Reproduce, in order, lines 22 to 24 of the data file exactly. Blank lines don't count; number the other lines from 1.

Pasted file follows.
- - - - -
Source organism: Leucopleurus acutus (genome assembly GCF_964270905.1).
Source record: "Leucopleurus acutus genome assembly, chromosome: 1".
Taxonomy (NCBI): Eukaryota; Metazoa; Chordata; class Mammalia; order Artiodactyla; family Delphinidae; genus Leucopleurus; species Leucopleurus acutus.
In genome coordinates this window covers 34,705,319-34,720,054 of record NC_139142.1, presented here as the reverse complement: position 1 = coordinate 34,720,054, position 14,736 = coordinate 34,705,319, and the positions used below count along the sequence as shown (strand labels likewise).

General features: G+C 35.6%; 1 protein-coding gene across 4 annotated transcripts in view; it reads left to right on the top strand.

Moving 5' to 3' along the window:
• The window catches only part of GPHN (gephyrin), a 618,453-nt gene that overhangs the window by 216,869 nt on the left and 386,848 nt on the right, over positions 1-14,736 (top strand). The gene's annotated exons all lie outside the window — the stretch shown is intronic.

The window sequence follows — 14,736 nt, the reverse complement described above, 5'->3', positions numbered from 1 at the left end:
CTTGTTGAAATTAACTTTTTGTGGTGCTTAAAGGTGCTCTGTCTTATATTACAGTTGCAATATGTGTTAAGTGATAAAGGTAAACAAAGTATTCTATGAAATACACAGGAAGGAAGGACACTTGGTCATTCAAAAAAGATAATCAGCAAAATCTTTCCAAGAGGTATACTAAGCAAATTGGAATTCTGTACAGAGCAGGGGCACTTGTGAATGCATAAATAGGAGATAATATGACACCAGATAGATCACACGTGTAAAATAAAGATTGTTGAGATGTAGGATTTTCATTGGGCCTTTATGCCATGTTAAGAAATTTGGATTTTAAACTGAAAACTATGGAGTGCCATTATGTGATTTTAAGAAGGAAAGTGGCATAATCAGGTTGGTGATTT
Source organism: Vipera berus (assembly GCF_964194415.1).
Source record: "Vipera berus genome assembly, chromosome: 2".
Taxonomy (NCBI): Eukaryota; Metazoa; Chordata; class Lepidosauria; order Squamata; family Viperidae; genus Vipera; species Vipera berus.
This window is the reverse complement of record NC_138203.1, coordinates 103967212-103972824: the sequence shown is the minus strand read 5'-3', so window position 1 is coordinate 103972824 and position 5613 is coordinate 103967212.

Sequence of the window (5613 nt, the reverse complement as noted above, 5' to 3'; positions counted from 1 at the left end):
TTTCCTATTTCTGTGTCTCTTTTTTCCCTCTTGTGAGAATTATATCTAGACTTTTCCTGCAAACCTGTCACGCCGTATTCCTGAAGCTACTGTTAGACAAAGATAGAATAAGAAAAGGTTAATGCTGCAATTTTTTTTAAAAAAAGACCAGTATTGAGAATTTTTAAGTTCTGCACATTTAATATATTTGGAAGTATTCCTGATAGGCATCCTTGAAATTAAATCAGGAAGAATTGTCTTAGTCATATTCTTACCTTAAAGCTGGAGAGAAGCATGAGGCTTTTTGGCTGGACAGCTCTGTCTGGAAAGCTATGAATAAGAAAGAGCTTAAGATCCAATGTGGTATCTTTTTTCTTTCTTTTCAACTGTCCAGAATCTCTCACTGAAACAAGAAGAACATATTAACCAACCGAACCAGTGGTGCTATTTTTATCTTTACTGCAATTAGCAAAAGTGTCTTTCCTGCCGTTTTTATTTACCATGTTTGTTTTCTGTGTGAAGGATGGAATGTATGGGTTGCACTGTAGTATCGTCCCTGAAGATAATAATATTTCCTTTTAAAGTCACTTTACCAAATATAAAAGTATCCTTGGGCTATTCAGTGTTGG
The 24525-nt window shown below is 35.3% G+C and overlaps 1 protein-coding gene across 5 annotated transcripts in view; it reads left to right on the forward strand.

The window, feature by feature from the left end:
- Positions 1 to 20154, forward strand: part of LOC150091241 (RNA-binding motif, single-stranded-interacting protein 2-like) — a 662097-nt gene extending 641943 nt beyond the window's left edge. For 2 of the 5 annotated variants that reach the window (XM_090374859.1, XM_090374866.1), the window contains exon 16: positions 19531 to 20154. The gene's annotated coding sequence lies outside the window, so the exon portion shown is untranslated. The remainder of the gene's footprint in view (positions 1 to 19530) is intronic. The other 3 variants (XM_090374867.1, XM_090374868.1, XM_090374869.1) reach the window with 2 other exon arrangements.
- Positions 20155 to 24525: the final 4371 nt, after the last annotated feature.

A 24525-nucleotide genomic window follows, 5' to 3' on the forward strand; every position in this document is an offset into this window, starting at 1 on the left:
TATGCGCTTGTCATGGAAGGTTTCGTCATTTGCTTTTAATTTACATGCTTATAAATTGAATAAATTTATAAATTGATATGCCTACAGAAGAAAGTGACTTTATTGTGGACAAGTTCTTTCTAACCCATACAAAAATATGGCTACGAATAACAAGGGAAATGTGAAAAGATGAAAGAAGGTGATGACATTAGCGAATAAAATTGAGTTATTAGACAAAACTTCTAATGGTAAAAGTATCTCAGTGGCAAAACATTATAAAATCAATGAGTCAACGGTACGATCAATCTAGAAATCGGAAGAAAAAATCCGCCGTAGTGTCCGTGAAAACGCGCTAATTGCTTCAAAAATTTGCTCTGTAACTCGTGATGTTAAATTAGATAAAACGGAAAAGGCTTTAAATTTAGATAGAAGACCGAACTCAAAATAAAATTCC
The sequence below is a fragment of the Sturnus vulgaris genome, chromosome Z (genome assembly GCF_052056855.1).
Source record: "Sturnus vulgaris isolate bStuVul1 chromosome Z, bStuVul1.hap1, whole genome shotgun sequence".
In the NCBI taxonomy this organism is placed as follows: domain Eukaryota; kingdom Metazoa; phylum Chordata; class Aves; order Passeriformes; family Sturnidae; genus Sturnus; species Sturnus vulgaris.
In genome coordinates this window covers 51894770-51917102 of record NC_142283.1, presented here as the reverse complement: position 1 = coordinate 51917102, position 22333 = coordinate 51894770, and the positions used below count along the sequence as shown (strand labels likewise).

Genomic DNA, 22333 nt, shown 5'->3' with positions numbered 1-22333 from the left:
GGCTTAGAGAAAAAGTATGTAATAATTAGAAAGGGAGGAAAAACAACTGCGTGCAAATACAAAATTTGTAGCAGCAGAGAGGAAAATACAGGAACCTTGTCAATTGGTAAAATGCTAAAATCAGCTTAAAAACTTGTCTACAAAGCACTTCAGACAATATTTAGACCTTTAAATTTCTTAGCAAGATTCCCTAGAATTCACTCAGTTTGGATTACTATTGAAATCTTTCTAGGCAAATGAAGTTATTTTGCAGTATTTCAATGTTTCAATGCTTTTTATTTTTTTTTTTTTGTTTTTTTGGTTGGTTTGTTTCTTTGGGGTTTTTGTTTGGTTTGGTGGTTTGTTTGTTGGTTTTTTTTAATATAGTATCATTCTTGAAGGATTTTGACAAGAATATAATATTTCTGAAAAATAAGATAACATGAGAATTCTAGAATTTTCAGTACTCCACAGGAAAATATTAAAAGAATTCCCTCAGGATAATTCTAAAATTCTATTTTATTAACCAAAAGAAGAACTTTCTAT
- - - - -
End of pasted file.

The sequence below is a fragment of the Sturnus vulgaris genome, chromosome Z (genome assembly GCF_052056855.1).
Source record: "Sturnus vulgaris isolate bStuVul1 chromosome Z, bStuVul1.hap1, whole genome shotgun sequence".
In the NCBI taxonomy this organism is placed as follows: domain Eukaryota; kingdom Metazoa; phylum Chordata; class Aves; order Passeriformes; family Sturnidae; genus Sturnus; species Sturnus vulgaris.